Tech Pipeline & Where the Women Aren't
There's some good news for women in tech.
The invasion of enterprise technology into the telecom sector will likely bring with it greater gender diversity. There are more women in enterprise IT than in the telecom industry, and as the two worlds collide, there's hope that workers of the female persuasion will also start filtering into telecom. (See Intel GM: 5G Opens Up New Era for Women.)
Unfortunately, there's also bad news.
According to Liz Centoni, GM of Cisco Systems Inc. (Nasdaq: CSCO)'s Computing Systems Product Group, who spoke on a Women in Comms (WiC) panel recently at Light Reading's Big Communications Event, women aren't well-represented in some of the tech areas with the biggest potential for job growth in the coming years; areas like artificial intelligence, machine learning and automation.
"There's more women in jobs that are outside of these areas than in these areas," said Centoni.
When it comes to AI, the problem is particularly troubling because if men are the ones programming computer intelligence, then future AI machines may only reflect a male perspective. Unconscious prejudice leads to episodes like the sexist Microsoft chatbot that took over social media last year, and findings like the 2014 report out of Carnegie Mellon that concluded that women were less likely to be targeted on Google with ads for highly paid jobs than their male counterparts. (See Why We Need Diversity Before AI Takes Over.)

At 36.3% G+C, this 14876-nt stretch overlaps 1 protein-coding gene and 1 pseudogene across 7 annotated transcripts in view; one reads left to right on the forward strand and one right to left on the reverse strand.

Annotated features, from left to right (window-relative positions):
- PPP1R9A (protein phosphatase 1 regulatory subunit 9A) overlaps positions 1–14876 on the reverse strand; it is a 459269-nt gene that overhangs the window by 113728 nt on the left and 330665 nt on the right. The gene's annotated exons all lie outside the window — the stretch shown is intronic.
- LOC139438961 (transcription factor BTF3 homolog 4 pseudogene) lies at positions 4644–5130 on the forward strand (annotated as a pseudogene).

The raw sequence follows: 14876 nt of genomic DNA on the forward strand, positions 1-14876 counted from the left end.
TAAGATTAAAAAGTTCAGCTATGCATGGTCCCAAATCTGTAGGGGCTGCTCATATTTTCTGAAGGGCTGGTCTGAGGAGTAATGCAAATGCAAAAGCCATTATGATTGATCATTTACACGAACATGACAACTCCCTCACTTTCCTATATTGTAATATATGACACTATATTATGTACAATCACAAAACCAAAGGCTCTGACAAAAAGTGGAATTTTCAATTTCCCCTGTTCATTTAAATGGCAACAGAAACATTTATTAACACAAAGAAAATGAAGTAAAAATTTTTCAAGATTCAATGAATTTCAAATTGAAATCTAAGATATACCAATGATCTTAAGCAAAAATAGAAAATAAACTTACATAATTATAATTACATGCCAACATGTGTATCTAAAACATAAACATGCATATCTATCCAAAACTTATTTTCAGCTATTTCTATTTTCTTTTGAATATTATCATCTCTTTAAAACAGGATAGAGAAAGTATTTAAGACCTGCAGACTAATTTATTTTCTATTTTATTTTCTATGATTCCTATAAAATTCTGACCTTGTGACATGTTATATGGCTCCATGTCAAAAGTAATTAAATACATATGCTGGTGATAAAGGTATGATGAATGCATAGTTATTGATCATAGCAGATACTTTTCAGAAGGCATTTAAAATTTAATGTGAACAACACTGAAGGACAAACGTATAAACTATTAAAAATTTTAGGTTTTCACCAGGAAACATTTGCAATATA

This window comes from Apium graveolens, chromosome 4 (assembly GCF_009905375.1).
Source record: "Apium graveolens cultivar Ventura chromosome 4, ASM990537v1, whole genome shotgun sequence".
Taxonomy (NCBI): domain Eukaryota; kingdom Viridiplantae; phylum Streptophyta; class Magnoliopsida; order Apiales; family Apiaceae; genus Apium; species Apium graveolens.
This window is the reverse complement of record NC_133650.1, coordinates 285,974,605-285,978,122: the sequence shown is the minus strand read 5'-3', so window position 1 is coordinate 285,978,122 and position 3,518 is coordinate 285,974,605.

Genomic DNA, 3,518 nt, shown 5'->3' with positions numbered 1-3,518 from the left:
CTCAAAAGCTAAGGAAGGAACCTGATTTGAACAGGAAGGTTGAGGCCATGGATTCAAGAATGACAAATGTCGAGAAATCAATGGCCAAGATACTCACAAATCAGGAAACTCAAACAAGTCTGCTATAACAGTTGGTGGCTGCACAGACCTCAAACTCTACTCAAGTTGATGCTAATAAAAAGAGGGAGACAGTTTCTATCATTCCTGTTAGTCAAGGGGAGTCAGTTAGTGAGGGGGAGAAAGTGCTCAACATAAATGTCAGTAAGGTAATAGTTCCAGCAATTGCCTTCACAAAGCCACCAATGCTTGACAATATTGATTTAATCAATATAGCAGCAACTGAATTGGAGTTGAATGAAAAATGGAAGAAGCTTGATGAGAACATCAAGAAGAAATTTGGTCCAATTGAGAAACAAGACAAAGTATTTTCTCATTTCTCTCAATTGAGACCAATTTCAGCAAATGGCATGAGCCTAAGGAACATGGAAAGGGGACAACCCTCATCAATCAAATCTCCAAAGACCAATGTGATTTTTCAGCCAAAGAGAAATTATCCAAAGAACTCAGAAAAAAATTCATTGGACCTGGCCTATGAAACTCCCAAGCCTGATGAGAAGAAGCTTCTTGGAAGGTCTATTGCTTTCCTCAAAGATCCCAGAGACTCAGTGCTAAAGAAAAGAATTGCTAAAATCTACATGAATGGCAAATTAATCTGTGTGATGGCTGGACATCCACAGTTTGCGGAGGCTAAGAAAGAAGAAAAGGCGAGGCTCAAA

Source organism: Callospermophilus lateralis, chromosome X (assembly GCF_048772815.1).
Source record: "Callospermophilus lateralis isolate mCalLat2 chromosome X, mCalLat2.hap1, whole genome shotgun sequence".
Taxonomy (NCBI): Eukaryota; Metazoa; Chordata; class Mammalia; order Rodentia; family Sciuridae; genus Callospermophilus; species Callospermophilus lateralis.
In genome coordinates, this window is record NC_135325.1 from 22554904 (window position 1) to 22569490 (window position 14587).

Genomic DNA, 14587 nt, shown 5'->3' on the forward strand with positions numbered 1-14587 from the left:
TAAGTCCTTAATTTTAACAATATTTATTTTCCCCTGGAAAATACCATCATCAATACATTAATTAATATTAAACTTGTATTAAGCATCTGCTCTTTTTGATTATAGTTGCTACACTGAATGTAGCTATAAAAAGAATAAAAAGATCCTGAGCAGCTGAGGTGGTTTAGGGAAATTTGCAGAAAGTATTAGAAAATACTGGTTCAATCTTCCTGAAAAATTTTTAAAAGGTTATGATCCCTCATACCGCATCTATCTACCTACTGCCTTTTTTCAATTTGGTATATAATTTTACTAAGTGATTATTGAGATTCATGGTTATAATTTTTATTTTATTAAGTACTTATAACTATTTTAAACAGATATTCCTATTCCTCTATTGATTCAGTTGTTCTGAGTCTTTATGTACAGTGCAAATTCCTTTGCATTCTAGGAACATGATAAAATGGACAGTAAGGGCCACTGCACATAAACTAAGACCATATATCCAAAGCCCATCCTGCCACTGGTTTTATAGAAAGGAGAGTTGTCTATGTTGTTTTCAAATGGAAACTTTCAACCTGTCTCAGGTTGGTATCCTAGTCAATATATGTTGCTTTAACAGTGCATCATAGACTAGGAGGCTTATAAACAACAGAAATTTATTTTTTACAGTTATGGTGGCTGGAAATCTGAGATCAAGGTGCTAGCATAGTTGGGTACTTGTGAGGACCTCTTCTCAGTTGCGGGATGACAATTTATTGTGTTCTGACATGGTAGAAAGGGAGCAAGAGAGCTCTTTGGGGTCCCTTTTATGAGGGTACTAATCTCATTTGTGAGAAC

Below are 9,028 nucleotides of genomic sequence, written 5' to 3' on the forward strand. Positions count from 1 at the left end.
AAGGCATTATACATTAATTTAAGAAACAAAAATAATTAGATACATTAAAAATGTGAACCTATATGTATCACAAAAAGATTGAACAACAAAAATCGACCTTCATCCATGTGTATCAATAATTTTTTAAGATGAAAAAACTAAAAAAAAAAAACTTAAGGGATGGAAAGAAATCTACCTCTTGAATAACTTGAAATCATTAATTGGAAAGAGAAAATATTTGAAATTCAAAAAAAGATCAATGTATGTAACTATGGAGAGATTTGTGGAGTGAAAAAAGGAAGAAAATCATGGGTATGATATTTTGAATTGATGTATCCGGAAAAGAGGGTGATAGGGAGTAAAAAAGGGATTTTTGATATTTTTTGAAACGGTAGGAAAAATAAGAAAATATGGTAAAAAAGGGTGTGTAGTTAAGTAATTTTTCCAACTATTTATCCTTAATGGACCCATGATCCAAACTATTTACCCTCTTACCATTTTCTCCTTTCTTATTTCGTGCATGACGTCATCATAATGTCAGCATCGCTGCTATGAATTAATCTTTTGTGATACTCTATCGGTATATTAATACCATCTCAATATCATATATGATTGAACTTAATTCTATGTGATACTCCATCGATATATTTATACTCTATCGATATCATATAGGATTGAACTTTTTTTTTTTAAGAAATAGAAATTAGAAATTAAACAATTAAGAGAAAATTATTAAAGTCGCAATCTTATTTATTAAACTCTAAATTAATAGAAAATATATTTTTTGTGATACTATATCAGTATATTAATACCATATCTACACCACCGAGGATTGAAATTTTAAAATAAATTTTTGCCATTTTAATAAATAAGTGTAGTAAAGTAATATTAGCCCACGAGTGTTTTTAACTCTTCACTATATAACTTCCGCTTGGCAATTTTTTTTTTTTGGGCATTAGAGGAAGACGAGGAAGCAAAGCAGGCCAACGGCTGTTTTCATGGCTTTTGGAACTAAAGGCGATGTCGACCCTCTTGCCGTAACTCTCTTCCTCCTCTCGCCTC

"I think we have a responsibility to have more women in technology because I think we need more women developing the artificial intelligence, otherwise we're going to have machines that have an unconscious bias," noted Honore Labourdette, a vice president in the Telco Business Group at VMware Inc. (NYSE: VMW), who spoke on the same WiC panel with Centoni. But how to get women involved is another issue entirely.
Participants on the WiC panel generally agreed that education is the best answer to greater female inclusion in technology. Education can mean taking individual initiative to read up on the latest technology breakthroughs. It can mean revamping early education systems to include a greater focus on tech across all student populations, male and female.
"My concern is the teachers there today, they didn't grow up [around] technology. They're not sure how to keep those kids interested," said Melissa Arnoldi, president of technology development at AT&T Inc. (NYSE: T).
Perhaps most importantly, education can and should mean new initiatives pioneered within companies to redirect more women into fields that are growing, rather than ones that are contracting.
At AT&T, Arnoldi notes that with 270,000 employees, her company can't afford to hire its way into emerging tech sectors. It has to give its workforce ways to learn about and train in new areas. AT&T is partnering with Georgia Tech to provide online Master's degree opportunities and encouraging its female employees to take advantage. The company also works with Udacity to create nanodegree programs around specific skillset areas.
The commitment is a big one for AT&T, but it's also critically important, particularly in light of Chief Strategy Officer John Donovan's comments recently that women adapt to disruption more effectively than men. As long as women have the right skills -- something ongoing education can help enable -- Donovan believes they'll be able to play a big role in future growth. (See AT&T's Donovan: Women Adapt Faster Than Men.)
"Our company has said we're not going to leave anybody behind," noted Arnoldi on the WiC panel. And that mentality may be the best sign for women in tech so far.
— Mari Silbey, Senior Editor, Cable/Video, Light Reading